• Functioning: When a user wants to store data, they buy a postage stamp using BZZ tokens. The price of the stamp depends on the size of the data and the desired storage duration. The data with a valid postage stamp is then accepted and stored by the nodes in the network.
  • Impact on Storage Costs: The cost of postage stamps adds an additional layer to the overall storage costs on Swarm. It’s a pay-as-you-go model where the more data you store and the longer you want it stored, the more postage stamps you need to purchase.

Understanding Swarm’s Cost Per Gigabyte Per Year

Calculating the cost of storing data, such as a gigabyte for a year on Ethereum Swarm, requires an understanding of several dynamic factors:

  • Market Value of BZZ: Since storage costs are paid in BZZ tokens, the market value of BZZ significantly impacts the cost. As the value fluctuates, so does the cost of storage.
  • Network Demand and Supply: Costs vary depending on the balance between available storage space and the demand for storage. Higher demand or limited supply can drive up costs.
  • Data Redundancy and Replication: Swarm ensures data redundancy for reliability, which might affect the cost as more copies of the data are stored across different nodes.

Given these variables, providing an exact figure for the cost per gigabyte per year can be challenging. However, for illustrative purposes, let’s assume a scenario:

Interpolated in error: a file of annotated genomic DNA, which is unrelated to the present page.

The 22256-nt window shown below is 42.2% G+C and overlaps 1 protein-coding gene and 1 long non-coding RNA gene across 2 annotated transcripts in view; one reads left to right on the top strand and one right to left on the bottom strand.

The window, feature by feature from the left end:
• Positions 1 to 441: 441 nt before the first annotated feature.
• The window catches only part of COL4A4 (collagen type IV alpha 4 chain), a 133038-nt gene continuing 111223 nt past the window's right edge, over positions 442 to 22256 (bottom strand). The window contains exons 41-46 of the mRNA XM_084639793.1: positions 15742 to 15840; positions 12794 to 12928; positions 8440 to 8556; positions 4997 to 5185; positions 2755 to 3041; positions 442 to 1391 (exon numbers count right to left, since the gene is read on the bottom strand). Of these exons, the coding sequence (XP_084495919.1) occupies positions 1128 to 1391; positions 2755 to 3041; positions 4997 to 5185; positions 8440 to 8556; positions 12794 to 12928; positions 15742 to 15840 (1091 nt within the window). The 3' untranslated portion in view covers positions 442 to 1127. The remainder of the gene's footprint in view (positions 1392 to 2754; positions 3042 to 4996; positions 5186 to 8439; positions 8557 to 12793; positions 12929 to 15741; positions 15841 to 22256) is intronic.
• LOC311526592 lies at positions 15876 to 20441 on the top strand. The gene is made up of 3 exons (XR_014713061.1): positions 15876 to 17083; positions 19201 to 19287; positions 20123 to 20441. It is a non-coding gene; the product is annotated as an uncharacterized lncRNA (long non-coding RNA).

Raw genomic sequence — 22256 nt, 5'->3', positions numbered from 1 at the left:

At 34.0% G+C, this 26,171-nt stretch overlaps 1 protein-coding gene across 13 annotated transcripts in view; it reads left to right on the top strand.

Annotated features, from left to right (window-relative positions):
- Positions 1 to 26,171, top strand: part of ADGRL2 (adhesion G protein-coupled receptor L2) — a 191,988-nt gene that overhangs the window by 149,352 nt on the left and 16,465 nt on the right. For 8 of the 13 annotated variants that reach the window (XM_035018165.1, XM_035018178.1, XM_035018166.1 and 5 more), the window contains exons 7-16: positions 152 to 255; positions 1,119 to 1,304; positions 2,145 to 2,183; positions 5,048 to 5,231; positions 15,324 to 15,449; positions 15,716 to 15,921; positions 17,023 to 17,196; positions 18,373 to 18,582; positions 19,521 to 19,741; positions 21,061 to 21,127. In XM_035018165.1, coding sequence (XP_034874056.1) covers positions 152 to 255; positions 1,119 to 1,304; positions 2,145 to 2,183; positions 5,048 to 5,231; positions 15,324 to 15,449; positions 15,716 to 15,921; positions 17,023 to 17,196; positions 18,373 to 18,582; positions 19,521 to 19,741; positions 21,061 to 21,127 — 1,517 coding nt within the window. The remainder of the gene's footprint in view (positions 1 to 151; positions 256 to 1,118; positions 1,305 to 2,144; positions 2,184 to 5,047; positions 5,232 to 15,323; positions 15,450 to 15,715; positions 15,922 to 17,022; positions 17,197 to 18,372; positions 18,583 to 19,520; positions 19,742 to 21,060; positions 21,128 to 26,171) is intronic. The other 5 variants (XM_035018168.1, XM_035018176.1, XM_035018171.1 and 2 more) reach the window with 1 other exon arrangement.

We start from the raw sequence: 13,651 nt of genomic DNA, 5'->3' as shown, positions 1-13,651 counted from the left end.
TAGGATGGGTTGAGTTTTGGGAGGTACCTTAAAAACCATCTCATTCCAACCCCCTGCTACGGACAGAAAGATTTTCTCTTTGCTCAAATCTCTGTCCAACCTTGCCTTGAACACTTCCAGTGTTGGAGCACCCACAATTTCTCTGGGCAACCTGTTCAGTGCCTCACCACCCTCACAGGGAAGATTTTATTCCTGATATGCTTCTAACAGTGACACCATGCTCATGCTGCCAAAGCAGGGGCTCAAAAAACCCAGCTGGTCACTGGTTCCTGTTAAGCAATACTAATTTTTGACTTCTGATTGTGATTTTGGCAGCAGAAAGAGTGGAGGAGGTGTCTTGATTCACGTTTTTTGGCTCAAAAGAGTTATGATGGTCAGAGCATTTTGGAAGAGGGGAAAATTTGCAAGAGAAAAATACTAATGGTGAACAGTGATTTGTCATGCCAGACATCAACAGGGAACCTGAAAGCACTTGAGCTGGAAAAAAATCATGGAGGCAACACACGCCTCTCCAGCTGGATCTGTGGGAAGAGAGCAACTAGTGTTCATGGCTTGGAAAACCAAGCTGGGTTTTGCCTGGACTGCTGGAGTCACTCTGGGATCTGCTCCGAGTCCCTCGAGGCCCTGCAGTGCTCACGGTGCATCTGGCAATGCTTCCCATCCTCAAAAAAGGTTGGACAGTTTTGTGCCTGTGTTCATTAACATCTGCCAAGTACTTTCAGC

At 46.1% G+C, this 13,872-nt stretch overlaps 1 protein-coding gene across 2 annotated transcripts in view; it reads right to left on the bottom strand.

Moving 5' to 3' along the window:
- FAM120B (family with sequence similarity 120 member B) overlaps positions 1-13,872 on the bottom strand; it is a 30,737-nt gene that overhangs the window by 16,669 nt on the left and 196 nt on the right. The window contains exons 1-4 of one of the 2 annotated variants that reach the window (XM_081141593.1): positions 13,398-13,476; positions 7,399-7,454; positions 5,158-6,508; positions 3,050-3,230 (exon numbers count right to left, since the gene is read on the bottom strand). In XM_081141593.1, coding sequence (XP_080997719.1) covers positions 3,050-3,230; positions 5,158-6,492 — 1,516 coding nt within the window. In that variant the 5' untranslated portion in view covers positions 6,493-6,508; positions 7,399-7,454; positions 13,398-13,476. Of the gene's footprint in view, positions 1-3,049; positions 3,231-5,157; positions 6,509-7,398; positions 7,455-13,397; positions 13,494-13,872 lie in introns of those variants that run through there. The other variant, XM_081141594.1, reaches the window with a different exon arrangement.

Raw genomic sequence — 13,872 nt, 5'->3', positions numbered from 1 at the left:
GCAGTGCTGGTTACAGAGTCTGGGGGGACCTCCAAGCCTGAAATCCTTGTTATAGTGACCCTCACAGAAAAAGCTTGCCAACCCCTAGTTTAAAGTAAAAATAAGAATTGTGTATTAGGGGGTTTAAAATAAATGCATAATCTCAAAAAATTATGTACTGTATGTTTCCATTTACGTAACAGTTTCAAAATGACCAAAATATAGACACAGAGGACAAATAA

Assume that 1 BZZ equals X USD, – you can check the up to date prices here – and the current rate for storing 1 GB of data for a month is Y BZZ – check the up to date Swarm storage price here. Therefore, the cost to store 1 GB of data for a year would be (Y * 12) * X USD. At the time of writing, based on this calculation you’d pay $1.561 for storing one GB of data for a year on Swarm. It’s important to regularly check the latest rates and BZZ value for the most accurate cost estimation.

Comparisons with Other Storage Solutions

When compared to other decentralized storage systems like IPFS (InterPlanetary File System) and Filecoin, Swarm offers a distinct approach. While IPFS focuses on peer-to-peer file sharing and content addressing, Swarm provides more integrated storage solutions specifically designed for the Ethereum ecosystem. Filecoin, with its unique proof-of-storage model, represents another alternative, highlighting the diversity in decentralized storage solutions.

Future Outlook and Scalability

The future of Swarm is closely tied to the broader development of the Ethereum ecosystem. As Ethereum evolves, so too will Swarm, potentially leading to more efficient storage solutions and cost reductions. Key to this evolution will be improvements in scalability and network efficiency, which are expected to impact storage costs positively.


Grasping the nuances of storage costs on Ethereum Swarm is vital for anyone engaged in the Ethereum ecosystem. The cost is influenced by factors like network size, data volume, and the economic model governing BZZ tokens. As Swarm continues to grow and evolve, staying informed about these developments is crucial for developers and users alike.